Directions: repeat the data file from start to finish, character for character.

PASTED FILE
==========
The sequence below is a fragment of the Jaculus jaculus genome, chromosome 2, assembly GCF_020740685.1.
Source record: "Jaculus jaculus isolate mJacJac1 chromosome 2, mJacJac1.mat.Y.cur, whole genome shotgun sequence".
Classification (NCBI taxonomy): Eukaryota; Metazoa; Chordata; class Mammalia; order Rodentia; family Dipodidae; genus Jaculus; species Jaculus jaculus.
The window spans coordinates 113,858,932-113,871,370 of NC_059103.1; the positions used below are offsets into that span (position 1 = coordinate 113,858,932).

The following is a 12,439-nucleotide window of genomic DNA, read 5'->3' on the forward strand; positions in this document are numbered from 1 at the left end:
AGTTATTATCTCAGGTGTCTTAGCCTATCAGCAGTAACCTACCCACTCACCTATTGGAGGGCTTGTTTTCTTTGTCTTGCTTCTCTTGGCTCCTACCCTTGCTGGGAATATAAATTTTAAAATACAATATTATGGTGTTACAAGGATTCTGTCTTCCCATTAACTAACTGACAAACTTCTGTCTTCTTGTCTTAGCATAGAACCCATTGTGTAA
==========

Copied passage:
The sequence below is a fragment of the Jaculus jaculus genome, chromosome 2, assembly GCF_020740685.1.
Source record: "Jaculus jaculus isolate mJacJac1 chromosome 2, mJacJac1.mat.Y.cur, whole genome shotgun sequence".
Classification (NCBI taxonomy): Eukaryota; Metazoa; Chordata; class Mammalia; order Rodentia; family Dipodidae; genus Jaculus; species Jaculus jaculus.
The window spans coordinates 113,858,932-113,871,370 of NC_059103.1; the positions used below are offsets into that span (position 1 = coordinate 113,858,932).

The following is a 12,439-nucleotide window of genomic DNA, read 5'->3' on the forward strand; positions in this document are numbered from 1 at the left end:
AGTTATTATCTCAGGTGTCTTAGCCTATCAGCAGTAACCTACCCACTCACCTATTGGAGGGCTTGTTTTCTTTGTCTTGCTTCTCTTGGCTCCTACCCTTGCTGGGAATATAAATTTTAAAATACAATATTATGGTGTTACAAGGATTCTGTCTTCCCATTAACTAACTGACAAACTTCTGTCTTCTTGTCTTAGCATAGAACCCATTGTGTAA